Armand de Bourbon, Prince de Conti, in circa 1647 by an unknown artist

She wore black for the engagement ceremony, not because she mourned as well, but because black is the best background colour to show of the Cardinal’s diamonds he had adorned her with. The wedding took place in the Louvre on the next day, 22 February 1654, with Anne-Marie wearing expensive brocatelle and an enormous amount of shimmering pearls. It was the event of the season and the celebrations as opulent as they could be. The Cardinal payed for everything, including a remodelling of the Hôtel de Conti, the new home of his niece.

What started with a fairy-tale wedding, soon became less fairy-tale. Anne-Marie’s husband seemed to regret the marriage and distanced himself from his beautiful wife. It was rumoured the reason for it is called Anne-Geneviève de Bourbon, wife of Henri II d’Orléans, a legitimated Prince of France. Anne-Geneviève was the sister of Marie-Anne’s husband Armand and rumour had it, both of them were connected in a “strange way” since childhood. Armand spent more and more time away from his wife, while she enjoyed the life at court and her freedom, along with her sisters and cousins, who now belonged to the creme de la creme of society, due to Anne-Marie having become a Princesse de Sang by marriage.

Anne-Marie began to tire suddenly of court life around 1660 and transformed from charming court beauty with many admirers, to a quiet and introverted person after an illness that nearly put her into the grave. From then on the Princesse de Conti hardly visited the exciting activities at court anymore and turned towards religion. It was the time of the Jansenism, a Catholic theological movement, primarily in France, that emphasised original sin, human depravity, the necessity of divine grace, and predestination. Anne-Marie became a dedicated follower. She even convinced her husband, who still showed more interest in his sister than his wife, of her new-found religious stance and both, husband and sister, join her in her mission to aid the sick and poor.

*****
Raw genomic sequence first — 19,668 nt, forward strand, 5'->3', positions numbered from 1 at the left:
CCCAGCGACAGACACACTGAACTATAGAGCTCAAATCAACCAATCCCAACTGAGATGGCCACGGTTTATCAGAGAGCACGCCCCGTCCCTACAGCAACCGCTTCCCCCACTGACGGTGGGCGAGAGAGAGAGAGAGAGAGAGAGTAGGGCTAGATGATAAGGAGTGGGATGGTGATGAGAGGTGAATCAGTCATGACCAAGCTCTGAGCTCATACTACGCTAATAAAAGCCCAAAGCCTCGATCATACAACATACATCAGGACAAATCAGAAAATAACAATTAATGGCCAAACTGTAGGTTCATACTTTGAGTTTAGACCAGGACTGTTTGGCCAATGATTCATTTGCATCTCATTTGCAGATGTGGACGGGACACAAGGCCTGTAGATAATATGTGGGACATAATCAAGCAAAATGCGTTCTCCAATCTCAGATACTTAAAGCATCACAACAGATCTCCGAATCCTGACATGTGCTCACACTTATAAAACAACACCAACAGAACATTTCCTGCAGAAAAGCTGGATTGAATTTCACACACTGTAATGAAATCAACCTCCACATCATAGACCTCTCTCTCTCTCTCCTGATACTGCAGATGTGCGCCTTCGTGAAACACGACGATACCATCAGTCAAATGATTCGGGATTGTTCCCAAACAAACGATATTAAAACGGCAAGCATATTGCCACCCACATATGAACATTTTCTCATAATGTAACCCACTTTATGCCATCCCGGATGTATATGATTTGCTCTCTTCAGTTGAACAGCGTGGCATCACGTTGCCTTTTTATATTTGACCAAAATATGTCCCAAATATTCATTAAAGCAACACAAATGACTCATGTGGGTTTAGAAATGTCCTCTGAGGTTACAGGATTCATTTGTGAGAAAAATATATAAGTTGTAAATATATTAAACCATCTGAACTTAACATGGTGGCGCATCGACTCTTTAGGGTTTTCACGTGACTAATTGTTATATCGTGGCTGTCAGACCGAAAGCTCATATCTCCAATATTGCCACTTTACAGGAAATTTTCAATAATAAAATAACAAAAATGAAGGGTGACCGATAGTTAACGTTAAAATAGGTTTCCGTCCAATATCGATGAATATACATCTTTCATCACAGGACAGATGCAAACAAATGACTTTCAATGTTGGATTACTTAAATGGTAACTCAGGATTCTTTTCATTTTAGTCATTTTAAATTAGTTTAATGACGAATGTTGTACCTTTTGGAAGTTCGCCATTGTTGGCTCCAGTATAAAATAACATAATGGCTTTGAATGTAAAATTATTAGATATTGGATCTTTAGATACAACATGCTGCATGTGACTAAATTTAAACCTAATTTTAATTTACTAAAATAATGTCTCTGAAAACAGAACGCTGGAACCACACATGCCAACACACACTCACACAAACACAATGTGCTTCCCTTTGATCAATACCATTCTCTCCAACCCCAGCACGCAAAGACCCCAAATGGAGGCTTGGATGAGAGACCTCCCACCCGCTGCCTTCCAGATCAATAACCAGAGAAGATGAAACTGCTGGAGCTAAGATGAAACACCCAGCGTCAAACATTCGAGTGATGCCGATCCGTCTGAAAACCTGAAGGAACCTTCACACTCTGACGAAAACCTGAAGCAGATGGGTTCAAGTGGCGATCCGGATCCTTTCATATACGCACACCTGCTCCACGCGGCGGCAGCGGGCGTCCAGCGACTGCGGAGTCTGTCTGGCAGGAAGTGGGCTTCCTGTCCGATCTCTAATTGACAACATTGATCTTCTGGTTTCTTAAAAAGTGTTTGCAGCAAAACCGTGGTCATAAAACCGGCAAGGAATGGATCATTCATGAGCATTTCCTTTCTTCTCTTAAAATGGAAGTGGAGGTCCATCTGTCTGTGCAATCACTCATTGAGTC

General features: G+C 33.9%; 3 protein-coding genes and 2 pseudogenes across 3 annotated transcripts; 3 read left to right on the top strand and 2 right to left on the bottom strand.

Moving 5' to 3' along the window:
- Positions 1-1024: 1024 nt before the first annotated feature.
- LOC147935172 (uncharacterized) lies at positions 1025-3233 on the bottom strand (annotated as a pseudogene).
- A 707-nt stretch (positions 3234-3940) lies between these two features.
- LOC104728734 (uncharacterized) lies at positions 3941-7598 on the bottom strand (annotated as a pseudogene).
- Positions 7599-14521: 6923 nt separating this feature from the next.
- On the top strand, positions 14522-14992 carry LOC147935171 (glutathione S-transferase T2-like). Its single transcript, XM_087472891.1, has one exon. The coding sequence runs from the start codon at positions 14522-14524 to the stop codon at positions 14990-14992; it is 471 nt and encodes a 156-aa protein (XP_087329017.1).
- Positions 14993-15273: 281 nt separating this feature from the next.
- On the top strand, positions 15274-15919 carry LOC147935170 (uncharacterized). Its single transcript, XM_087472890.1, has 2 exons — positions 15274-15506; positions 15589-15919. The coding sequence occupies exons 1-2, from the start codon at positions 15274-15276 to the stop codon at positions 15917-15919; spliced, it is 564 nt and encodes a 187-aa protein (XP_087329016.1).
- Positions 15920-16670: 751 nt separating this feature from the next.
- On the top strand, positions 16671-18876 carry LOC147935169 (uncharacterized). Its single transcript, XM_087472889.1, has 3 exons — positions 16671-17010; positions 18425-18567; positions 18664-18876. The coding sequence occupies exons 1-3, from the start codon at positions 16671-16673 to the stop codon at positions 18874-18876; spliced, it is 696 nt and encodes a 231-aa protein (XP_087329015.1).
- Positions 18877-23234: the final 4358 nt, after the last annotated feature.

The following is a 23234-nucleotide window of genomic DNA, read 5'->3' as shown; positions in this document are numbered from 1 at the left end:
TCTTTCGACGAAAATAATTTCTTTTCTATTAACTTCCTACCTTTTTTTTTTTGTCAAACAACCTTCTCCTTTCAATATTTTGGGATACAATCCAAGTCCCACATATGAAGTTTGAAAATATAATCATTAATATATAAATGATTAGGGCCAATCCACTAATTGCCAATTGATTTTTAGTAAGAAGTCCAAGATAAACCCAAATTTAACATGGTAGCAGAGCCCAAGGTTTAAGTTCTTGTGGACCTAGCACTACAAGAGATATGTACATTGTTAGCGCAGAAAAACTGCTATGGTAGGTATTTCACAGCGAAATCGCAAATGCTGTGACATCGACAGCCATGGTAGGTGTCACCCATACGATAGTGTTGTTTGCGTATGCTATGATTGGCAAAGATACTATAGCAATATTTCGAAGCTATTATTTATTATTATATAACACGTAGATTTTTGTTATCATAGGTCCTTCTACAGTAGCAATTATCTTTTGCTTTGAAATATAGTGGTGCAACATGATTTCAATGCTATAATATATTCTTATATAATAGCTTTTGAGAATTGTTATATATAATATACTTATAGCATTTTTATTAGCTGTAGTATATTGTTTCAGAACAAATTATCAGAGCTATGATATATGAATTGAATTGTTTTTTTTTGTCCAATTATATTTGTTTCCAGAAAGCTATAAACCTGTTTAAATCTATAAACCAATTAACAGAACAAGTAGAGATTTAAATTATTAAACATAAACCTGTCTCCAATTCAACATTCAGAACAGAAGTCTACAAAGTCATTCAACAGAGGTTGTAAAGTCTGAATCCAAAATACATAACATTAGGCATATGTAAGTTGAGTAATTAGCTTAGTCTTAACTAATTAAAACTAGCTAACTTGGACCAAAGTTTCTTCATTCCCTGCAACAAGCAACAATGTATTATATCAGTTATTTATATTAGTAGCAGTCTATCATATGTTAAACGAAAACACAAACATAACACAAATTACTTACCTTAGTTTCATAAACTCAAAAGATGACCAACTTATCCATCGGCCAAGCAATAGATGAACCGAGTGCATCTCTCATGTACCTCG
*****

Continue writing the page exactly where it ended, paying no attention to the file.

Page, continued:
She gave birth to her first child on 6 September 1658, a son baptised Louis de Bourbon, who died only eight days later. Another son, Louis-Armand de Bourbon, followed on 4 April 1661, and died childless aged twenty-four in 1685. Three years later, on 30 April 1664, Anne-Marie gave birth to a third son and her last child, François-Louis de Bourbon. He and his wife Marie-Thérèse de Bourbon became the titular monarchs of Poland in 1697.

Anne-Marie was widowed in 1666 and the title of Prince de Conti passed to her second born son Louis-Armand de Bourbon. She spent the rest of her life devoted to religion, study, mysticism, and hardly made an appearance at court, with a few exceptions, for example as she acted as godmother by proxy to Louis de France, le Grand Dauphin, for Henriette-Marie de France, widow of Charles I of England.

Anne-Marie died at the Hôtel the Conti in Paris, aged thirty-five, on February 4, 1672.

Her last born son, François-Louis de Bourbon, inherited the title Prince de Conti in 1685, and had several affairs with both men and females, his descendants include Louis-Philippe I, King of the French and the present-day pretenders to the Throne of France and Italy as well as the Kings of Spain and Belgium.